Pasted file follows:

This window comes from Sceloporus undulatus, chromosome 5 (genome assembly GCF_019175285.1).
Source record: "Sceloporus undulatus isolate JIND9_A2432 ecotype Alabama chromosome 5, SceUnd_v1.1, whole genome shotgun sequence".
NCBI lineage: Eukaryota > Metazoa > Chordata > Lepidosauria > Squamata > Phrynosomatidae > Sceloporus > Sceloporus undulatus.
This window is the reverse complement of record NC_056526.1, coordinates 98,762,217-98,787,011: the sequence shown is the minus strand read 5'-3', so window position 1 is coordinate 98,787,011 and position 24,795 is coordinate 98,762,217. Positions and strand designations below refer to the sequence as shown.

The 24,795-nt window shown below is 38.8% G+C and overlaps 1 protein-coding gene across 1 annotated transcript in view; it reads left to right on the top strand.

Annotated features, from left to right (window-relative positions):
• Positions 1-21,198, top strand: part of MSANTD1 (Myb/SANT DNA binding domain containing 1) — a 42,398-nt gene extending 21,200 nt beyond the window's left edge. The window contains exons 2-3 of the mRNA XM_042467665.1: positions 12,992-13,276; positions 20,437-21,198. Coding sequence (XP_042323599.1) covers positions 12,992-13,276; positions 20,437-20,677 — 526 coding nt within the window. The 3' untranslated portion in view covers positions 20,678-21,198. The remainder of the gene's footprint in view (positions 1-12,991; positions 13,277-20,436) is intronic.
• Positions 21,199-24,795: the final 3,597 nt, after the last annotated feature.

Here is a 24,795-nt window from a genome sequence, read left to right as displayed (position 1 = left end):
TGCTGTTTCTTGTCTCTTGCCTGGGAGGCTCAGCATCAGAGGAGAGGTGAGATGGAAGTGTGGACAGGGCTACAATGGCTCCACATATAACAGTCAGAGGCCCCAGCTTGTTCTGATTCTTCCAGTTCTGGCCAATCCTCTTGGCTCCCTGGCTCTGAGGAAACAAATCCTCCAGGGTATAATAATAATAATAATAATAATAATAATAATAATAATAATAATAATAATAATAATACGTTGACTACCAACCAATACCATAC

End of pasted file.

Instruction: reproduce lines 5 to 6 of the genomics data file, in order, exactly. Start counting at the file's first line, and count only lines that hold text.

The 24,795-nt window shown below is 38.8% G+C and overlaps 1 protein-coding gene across 1 annotated transcript in view; it reads left to right on the top strand.

Annotated features, from left to right (window-relative positions):